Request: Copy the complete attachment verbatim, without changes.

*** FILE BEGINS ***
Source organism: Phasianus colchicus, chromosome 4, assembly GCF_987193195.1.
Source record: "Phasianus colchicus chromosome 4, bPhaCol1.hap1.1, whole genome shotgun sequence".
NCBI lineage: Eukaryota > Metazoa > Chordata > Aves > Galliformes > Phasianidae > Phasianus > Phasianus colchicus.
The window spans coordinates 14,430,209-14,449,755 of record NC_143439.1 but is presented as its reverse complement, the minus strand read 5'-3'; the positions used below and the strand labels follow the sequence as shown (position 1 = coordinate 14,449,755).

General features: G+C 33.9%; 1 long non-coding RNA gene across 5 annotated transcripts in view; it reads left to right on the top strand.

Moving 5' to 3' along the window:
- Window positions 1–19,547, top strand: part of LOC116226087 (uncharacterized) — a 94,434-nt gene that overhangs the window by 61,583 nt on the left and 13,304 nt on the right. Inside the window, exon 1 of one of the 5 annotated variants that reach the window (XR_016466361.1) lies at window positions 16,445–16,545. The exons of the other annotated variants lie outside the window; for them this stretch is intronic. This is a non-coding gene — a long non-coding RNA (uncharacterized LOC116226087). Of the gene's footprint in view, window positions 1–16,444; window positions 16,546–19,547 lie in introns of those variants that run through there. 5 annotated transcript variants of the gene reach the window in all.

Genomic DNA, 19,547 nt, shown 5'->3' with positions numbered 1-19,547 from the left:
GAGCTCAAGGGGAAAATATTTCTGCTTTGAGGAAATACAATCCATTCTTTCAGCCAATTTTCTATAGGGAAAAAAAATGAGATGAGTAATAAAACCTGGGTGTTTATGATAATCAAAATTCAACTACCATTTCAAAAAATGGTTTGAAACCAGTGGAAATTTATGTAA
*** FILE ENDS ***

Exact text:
Source organism: Phasianus colchicus, chromosome 4, assembly GCF_987193195.1.
Source record: "Phasianus colchicus chromosome 4, bPhaCol1.hap1.1, whole genome shotgun sequence".
NCBI lineage: Eukaryota > Metazoa > Chordata > Aves > Galliformes > Phasianidae > Phasianus > Phasianus colchicus.
The window spans coordinates 14,430,209-14,449,755 of record NC_143439.1 but is presented as its reverse complement, the minus strand read 5'-3'; the positions used below and the strand labels follow the sequence as shown (position 1 = coordinate 14,449,755).

General features: G+C 33.9%; 1 long non-coding RNA gene across 5 annotated transcripts in view; it reads left to right on the top strand.

Moving 5' to 3' along the window:
- Window positions 1–19,547, top strand: part of LOC116226087 (uncharacterized) — a 94,434-nt gene that overhangs the window by 61,583 nt on the left and 13,304 nt on the right. Inside the window, exon 1 of one of the 5 annotated variants that reach the window (XR_016466361.1) lies at window positions 16,445–16,545. The exons of the other annotated variants lie outside the window; for them this stretch is intronic. This is a non-coding gene — a long non-coding RNA (uncharacterized LOC116226087). Of the gene's footprint in view, window positions 1–16,444; window positions 16,546–19,547 lie in introns of those variants that run through there. 5 annotated transcript variants of the gene reach the window in all.

Genomic DNA, 19,547 nt, shown 5'->3' with positions numbered 1-19,547 from the left:
GAGCTCAAGGGGAAAATATTTCTGCTTTGAGGAAATACAATCCATTCTTTCAGCCAATTTTCTATAGGGAAAAAAAATGAGATGAGTAATAAAACCTGGGTGTTTATGATAATCAAAATTCAACTACCATTTCAAAAAATGGTTTGAAACCAGTGGAAATTTATGTAA